Activities per year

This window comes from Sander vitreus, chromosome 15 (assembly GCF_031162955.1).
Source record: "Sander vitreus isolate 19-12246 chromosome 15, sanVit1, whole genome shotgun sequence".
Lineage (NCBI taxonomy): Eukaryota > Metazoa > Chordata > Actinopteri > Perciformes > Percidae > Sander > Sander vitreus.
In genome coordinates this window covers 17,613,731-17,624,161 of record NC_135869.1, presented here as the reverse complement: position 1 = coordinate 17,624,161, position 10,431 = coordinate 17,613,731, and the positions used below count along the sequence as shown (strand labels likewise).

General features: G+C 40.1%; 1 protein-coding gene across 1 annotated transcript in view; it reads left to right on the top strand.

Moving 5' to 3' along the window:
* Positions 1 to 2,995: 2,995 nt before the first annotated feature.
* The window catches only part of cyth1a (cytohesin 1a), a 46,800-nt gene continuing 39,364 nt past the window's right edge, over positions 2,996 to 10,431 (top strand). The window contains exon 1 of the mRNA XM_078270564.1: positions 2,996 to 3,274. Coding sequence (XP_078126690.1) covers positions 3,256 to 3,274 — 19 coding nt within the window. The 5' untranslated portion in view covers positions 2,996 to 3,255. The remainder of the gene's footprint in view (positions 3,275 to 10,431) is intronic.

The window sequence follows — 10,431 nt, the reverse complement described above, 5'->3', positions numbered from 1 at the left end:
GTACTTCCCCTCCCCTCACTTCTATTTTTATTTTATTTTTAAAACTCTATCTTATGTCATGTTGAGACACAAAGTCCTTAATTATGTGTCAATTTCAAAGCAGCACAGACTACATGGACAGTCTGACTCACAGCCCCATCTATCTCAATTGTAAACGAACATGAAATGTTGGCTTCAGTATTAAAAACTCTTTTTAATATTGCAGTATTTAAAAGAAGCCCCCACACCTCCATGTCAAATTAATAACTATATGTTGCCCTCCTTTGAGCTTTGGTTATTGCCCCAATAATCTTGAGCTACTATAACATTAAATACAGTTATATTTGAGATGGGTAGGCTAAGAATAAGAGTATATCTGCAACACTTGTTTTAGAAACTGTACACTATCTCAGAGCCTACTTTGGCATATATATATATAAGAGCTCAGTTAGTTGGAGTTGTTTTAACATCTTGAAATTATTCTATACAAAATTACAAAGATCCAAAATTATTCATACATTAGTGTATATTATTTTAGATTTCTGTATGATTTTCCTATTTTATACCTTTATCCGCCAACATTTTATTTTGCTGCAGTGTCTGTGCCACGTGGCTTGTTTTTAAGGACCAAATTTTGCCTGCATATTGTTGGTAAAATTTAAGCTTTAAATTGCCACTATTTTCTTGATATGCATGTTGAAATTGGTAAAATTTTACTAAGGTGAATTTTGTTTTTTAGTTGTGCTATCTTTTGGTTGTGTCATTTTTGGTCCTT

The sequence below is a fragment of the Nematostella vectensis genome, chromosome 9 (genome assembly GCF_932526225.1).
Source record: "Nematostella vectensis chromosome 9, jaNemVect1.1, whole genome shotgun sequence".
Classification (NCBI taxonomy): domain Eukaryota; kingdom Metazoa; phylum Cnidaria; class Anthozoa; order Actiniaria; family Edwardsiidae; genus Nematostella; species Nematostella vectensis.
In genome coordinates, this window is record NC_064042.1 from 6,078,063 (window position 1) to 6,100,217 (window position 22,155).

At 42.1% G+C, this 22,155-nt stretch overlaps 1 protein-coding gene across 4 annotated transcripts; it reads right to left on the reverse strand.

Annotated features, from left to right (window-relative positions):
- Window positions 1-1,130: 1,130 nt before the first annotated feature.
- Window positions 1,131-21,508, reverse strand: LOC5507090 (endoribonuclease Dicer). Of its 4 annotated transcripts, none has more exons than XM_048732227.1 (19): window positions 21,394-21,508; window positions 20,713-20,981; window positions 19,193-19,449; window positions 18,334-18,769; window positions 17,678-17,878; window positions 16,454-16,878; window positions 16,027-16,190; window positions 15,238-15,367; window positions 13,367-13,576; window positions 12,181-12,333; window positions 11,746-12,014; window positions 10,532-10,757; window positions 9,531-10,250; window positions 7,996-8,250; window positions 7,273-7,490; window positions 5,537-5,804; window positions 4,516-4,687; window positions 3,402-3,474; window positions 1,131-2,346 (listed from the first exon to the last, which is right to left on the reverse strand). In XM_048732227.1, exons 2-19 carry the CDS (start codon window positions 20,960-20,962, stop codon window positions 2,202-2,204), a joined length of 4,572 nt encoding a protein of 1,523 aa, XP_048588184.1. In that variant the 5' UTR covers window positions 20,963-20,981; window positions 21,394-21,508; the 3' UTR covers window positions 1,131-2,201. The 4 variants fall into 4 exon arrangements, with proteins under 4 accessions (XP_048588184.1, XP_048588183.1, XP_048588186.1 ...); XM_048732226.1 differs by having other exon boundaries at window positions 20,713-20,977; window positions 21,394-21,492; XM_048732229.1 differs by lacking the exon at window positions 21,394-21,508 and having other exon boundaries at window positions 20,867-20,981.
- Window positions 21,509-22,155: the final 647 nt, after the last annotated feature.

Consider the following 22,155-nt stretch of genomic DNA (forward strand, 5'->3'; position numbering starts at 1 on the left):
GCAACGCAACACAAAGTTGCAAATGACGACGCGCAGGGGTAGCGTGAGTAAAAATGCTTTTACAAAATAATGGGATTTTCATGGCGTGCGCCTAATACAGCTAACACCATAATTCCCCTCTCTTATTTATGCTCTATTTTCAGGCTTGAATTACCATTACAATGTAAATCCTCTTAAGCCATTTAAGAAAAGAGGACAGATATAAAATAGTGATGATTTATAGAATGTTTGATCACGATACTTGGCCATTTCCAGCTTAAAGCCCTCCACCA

In the EMIME project, we developed a mobile device that performs personalized speech-to-speech translation such that a user’s spoken input in one language is used to produce spoken output in another language, while continuing to sound like the user’s voice. We integrated two techniques into a single architecture: unsupervised adaptation for HMM-based TTS using word-based large-vocabulary continuous speech recognition, and cross-lingual speaker adaptation (CLSA) for HMM-based TTS. The CLSA is based on a state-level transform mapping learned using minimum Kullback–Leibler divergence between pairs of HMM states in the input and output languages. Thus, an unsupervised cross-lingual speaker adaptation system was developed. End-to-end speech-to-speech translation systems for four languages (English, Finnish, Mandarin, and Japanese) were constructed within this framework. In this paper, the English-to-Japanese adaptation is evaluated. Listening tests demonstrate that adapted voices sound more similar to a target speaker than average voices and that differences between supervised and unsupervised cross-lingual speaker adaptation are small. Calculating the KLD state-mapping on only the first 10 mel-cepstral coefficients leads to huge savings in computational costs, without any detrimental effect on the quality of the synthetic speech.